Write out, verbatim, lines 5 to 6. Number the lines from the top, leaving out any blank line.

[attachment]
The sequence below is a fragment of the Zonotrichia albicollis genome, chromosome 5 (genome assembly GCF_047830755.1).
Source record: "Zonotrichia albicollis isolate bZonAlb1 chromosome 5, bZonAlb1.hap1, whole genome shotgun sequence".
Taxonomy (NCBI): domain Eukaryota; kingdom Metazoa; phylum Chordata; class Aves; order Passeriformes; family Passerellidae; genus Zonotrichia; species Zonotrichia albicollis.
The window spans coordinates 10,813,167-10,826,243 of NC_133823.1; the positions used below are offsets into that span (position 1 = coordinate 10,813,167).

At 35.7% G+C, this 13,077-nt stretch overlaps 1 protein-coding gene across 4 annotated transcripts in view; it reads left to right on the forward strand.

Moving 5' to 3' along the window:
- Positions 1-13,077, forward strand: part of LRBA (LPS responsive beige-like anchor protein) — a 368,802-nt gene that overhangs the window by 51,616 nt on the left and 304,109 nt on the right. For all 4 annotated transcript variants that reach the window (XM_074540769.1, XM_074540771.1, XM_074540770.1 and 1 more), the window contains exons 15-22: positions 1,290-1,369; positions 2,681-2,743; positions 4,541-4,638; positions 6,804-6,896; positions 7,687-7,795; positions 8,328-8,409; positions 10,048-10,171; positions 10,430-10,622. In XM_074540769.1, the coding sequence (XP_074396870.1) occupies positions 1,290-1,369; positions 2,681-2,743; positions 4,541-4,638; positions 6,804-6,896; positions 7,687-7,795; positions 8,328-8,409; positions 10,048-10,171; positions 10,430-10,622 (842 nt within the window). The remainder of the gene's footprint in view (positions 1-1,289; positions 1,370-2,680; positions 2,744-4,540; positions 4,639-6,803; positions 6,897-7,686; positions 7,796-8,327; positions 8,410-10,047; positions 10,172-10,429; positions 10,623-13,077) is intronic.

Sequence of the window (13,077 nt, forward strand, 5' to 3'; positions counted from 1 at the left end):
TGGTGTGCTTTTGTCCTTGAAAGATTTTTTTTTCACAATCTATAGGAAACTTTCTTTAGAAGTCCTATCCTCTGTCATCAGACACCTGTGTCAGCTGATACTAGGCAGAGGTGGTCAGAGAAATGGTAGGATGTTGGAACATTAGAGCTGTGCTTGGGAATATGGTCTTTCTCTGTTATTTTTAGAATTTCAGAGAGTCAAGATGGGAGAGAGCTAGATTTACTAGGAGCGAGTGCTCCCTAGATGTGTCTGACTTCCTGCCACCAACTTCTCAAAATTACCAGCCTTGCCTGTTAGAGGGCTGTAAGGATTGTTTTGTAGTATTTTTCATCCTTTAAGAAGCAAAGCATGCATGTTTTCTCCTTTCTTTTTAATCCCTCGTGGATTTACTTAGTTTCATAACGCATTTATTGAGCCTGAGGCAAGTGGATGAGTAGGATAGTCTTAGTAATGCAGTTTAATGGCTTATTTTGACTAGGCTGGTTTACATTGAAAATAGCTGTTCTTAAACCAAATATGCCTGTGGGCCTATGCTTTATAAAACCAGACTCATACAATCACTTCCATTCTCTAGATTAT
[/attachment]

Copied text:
At 35.7% G+C, this 13,077-nt stretch overlaps 1 protein-coding gene across 4 annotated transcripts in view; it reads left to right on the forward strand.

Moving 5' to 3' along the window: